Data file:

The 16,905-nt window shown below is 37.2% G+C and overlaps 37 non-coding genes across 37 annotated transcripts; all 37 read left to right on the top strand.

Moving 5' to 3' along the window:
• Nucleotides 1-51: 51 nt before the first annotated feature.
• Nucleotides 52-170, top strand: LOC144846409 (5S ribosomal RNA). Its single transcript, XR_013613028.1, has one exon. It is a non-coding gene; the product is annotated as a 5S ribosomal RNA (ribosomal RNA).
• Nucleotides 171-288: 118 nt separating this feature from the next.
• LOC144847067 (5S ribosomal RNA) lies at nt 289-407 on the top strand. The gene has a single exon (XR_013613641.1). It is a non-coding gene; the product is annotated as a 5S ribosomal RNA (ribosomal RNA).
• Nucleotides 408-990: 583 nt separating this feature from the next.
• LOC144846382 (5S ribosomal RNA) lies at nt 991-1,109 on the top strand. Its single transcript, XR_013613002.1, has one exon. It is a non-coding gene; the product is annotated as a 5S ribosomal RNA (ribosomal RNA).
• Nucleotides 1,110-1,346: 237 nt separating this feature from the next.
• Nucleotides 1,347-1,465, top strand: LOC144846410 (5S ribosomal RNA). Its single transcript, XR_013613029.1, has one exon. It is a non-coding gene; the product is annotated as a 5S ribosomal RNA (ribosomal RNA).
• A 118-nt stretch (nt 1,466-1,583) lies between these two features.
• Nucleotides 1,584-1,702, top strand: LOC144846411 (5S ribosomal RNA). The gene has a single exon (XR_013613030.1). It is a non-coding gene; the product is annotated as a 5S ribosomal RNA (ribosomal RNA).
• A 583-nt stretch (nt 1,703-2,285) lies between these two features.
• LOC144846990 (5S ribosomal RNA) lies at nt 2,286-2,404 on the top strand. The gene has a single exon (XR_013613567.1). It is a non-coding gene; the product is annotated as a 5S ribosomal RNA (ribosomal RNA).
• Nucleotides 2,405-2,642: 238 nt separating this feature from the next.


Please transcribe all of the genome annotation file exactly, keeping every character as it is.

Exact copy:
The 16,905-nt window shown below is 37.2% G+C and overlaps 37 non-coding genes across 37 annotated transcripts; all 37 read left to right on the top strand.

Moving 5' to 3' along the window:
• Nucleotides 1-51: 51 nt before the first annotated feature.
• Nucleotides 52-170, top strand: LOC144846409 (5S ribosomal RNA). Its single transcript, XR_013613028.1, has one exon. It is a non-coding gene; the product is annotated as a 5S ribosomal RNA (ribosomal RNA).
• Nucleotides 171-288: 118 nt separating this feature from the next.
• LOC144847067 (5S ribosomal RNA) lies at nt 289-407 on the top strand. The gene has a single exon (XR_013613641.1). It is a non-coding gene; the product is annotated as a 5S ribosomal RNA (ribosomal RNA).
• Nucleotides 408-990: 583 nt separating this feature from the next.
• LOC144846382 (5S ribosomal RNA) lies at nt 991-1,109 on the top strand. Its single transcript, XR_013613002.1, has one exon. It is a non-coding gene; the product is annotated as a 5S ribosomal RNA (ribosomal RNA).
• Nucleotides 1,110-1,346: 237 nt separating this feature from the next.
• Nucleotides 1,347-1,465, top strand: LOC144846410 (5S ribosomal RNA). Its single transcript, XR_013613029.1, has one exon. It is a non-coding gene; the product is annotated as a 5S ribosomal RNA (ribosomal RNA).
• A 118-nt stretch (nt 1,466-1,583) lies between these two features.
• Nucleotides 1,584-1,702, top strand: LOC144846411 (5S ribosomal RNA). The gene has a single exon (XR_013613030.1). It is a non-coding gene; the product is annotated as a 5S ribosomal RNA (ribosomal RNA).
• A 583-nt stretch (nt 1,703-2,285) lies between these two features.
• LOC144846990 (5S ribosomal RNA) lies at nt 2,286-2,404 on the top strand. The gene has a single exon (XR_013613567.1). It is a non-coding gene; the product is annotated as a 5S ribosomal RNA (ribosomal RNA).
• Nucleotides 2,405-2,642: 238 nt separating this feature from the next.